The smaller fry of college football may not get the headlines, but with postseason playoffs in the NCAA's divisions I-AA, II and III, at least there's never an argument over who's No. 1.
Division I-AA, now in its second year as a sort of limbo for teams that are neither "major" nor "minor," has four playoff spots for its 38 member schools. Florida A&M won the I-AA title in 1978, beating Massachusetts 35-28 in the Pioneer Bowl in Wichita Falls, Texas. Coach Rudy Hubbard is in his sixth season at A&M, where he has achieved a 44-11-2 record, including victories in 24 of the Rattlers' last 25 games. He will be hard pressed to keep up that pace in 1979. A&M has lost 12 starters, including Quarterback Albert Chester and Tailback Ike Williams, and must take on a schedule that includes Rhode Island and Division I-A Miami.
Massachusetts, which is missing 15 starters from '78, will also fall off the 8-3, 9-4 pace it has set in the past two seasons. Still, Quarterback Mike McEvilly, a lefty who is also an All- New England outfielder, is back and could keep the Minutemen in contention for the Yankee Conference championship.
While both of the 1978 Division I-AA finalists are having off years, Nevada-Reno, which lost to Massachusetts in the semifinal round, should go all the way, bringing the I-AA title to the Big Sky in its first season as a member of that conference. Coach of the Year Chris Ault has nine holdover starters on offense, including All-America Fullback Frank Hawkins, who led the I-AA in rushing (1,445 yards), scoring (102 points) and all-purpose running (1,656 yards); Quarterback Larry Worman, who completed 122 of 213 passes for 1,702 yards; and All-America Receiver Jeff Wright. The Wolf Pack offense will also get a kick out of the return of Fernando Serrano, who booted 13 field goals to lead the division. However, Nevada-Reno will have to regroup on defense, where it lost seven starters, and come up with a punter to replace Nick Pavich, who led all I-AA teams last season with a 41.3-yard average. Pavich left school to go into real estate.
Coming off probation after a 9-1-1 year, Grambling will also be a playoff contender. Linebackers Aldrich Allen and Guy Prather anchor a defense that gave up an average of only 10.9 points in 1978. The mainstay of the offense, which scored 22.4 points a game, is junior Running Back Robert Parham.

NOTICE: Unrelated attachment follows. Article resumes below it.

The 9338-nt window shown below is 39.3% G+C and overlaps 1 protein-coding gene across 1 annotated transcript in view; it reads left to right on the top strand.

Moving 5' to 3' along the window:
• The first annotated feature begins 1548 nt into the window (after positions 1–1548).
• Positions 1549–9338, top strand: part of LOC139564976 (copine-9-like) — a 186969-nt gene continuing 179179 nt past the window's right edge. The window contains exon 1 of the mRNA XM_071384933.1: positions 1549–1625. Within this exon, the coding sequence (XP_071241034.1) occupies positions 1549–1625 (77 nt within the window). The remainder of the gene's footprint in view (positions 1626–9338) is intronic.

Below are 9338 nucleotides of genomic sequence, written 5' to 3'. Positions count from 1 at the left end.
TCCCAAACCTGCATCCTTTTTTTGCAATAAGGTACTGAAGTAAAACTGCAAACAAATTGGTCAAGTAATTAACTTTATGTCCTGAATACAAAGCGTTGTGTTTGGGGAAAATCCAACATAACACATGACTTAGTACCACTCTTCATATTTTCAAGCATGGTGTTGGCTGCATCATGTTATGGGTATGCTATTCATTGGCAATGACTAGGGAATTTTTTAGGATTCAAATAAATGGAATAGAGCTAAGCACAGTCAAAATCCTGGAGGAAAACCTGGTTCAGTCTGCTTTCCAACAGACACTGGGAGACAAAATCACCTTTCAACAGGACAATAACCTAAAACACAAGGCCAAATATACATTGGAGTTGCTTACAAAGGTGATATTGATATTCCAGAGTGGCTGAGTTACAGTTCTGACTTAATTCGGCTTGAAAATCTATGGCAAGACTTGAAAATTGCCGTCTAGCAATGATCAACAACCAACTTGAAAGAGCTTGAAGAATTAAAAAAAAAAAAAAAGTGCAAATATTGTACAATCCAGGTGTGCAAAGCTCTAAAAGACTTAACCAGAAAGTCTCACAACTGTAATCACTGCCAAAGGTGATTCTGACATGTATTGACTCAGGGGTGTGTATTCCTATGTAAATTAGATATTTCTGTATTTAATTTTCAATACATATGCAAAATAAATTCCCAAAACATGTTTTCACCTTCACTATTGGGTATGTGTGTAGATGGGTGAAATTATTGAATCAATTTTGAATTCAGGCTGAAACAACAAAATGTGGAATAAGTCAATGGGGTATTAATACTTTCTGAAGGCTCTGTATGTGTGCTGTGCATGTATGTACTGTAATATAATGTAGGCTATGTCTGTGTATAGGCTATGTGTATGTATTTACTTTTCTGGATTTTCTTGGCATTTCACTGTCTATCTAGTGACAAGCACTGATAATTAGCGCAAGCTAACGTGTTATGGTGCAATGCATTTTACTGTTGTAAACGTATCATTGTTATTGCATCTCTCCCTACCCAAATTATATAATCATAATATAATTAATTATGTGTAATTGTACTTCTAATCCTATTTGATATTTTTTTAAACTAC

Fourteen starters are on hand at South Carolina State to welcome new Coach Bill Davis. Last year the Bulldogs were 8-2-1 and won the Mid-Eastern Athletic Conference for the fifth straight year. State's offense is keyed to senior Quarterback Nate Rivers, who ran and passed for a total of 1,084 yards and scored 14 touchdowns.
Western Kentucky, the reigning Ohio Valley Conference champ, is another strong playoff contender. The Hilltoppers are coming off an 8-2 season in fine shape; eight defensive starters, including Cornerback Carl Brazley, have returned, as well as nine offensive stalwarts, among them Quarterback John Hall and Split End Eddie Preston.
Having lost Tackle Robert Hardy and Running Back Jeffrey Moore to the Seattle Seahawks, Jackson State will be down. But not out—at least as long as hometown lad Perry Harrington stays fit. A running back, Harrington scored 10 of his 14 touchdowns last year from outside the 20-yard line. Pro scouts have clocked Harrington in 4.4 for the 40-yard dash.
For offensive fireworks, look to Portland State, whose quarterback, Neil Lomax, squeezes the trigger in a "Run and Shoot" offense that averaged 477.4 yards. While the Vikings were winning only five of 11 games in '78, Lomax set NCAA records in passing (241 completions in 436 attempts for 3,506 yards) and total offense (3,524 yards). Just to make things clear, those are single-season marks; Lomax' career total is 5,176 yards gained. He is only a junior, but at the rate he's going Lomax could break the career record of 8,521 yards held by Jim Lindsey of Abilene Christian. Just how wild is this offense? Well, Joe Sigel is the Vikings'—and Division I-AA's—top returning receiver, and he is Portland State's fullback.
Eight teams qualify for the Division II playoffs, with each of the four NCAA regions having at least one representative. Two years ago Eastern Illinois was 1-10. Last season, Coach Darrell Mudra's first, the Panthers went 9-2 in the regular season and beat UC-Davis, Youngstown State and Delaware in the playoffs to win the division title. With all but four starters back, Eastern Illinois is a heavy favorite to repeat. Among the returnees is Steve Turk, who led the division in passing by completing 160 of 294 for 2,423 yards; Chris (Poke) Cobb, who is the division's fourth-ranked returning rusher with 1,330 yards; and James Warring, who is the second-ranked holdover receiver. He had 59 catches for 980 yards and 14 TDs.